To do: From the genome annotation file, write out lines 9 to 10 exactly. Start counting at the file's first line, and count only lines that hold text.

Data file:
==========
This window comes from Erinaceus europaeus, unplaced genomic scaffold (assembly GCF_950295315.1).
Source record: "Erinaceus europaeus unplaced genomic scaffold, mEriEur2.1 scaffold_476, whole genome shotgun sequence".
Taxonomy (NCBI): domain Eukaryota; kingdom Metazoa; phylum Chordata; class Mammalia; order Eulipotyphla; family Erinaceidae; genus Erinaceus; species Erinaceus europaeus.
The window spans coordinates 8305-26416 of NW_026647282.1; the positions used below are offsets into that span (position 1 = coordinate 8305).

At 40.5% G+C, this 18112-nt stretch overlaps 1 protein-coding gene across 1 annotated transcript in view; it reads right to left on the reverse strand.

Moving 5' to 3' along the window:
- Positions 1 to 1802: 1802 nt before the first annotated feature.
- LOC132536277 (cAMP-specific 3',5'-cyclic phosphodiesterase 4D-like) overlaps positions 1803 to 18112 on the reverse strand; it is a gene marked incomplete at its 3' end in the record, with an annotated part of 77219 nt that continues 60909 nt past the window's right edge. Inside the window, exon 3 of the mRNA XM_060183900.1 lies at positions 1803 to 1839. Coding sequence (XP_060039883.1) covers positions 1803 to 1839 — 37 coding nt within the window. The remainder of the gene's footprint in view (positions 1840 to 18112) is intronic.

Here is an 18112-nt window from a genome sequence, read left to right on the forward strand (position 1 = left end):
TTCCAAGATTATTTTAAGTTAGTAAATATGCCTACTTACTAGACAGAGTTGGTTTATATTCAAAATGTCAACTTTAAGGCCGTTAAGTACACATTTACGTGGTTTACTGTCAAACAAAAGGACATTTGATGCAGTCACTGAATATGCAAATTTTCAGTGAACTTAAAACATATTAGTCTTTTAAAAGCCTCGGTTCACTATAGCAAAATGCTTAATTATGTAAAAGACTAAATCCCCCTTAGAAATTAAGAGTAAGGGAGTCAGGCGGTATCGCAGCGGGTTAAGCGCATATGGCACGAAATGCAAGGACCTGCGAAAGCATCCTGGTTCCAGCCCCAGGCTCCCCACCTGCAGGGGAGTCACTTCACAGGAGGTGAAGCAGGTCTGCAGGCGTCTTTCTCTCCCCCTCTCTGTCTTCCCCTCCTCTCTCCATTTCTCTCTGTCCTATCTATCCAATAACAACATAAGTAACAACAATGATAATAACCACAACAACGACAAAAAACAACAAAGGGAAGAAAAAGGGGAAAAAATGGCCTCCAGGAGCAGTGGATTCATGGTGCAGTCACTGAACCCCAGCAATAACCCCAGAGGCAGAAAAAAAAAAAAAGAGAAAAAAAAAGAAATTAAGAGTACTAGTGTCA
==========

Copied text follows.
Here is an 18112-nt window from a genome sequence, read left to right on the forward strand (position 1 = left end):
TTCCAAGATTATTTTAAGTTAGTAAATATGCCTACTTACTAGACAGAGTTGGTTTATATTCAAAATGTCAACTTTAAGGCCGTTAAGTACACATTTACGTGGTTTACTGTCAAACAAAAGGACATTTGATGCAGTCACTGAATATGCAAATTTTCAGTGAACTTAAAACATATTAGTCTTTTAAAAGCCTCGGTTCACTATAGCAAAATGCTTAATTATGTAAAAGACTAAATCCCCCTTAGAAATTAAGAGTAAGGGAGTCAGGCGGTATCGCAGCGGGTTAAGCGCATATGGCACGAAATGCAAGGACCTGCGAAAGCATCCTGGTTCCAGCCCCAGGCTCCCCACCTGCAGGGGAGTCACTTCACAGGAGGTGAAGCAGGTCTGCAGGCGTCTTTCTCTCCCCCTCTCTGTCTTCCCCTCCTCTCTCCATTTCTCTCTGTCCTATCTATCCAATAACAACATAAGTAACAACAATGATAATAACCACAACAACGACAAAAAACAACAAAGGGAAGAAAAAGGGGAAAAAATGGCCTCCAGGAGCAGTGGATTCATGGTGCAGTCACTGAACCCCAGCAATAACCCCAGAGGCAGAAAAAAAAAAAAAGAGAAAAAAAAAGAAATTAAGAGTACTAGTGTCA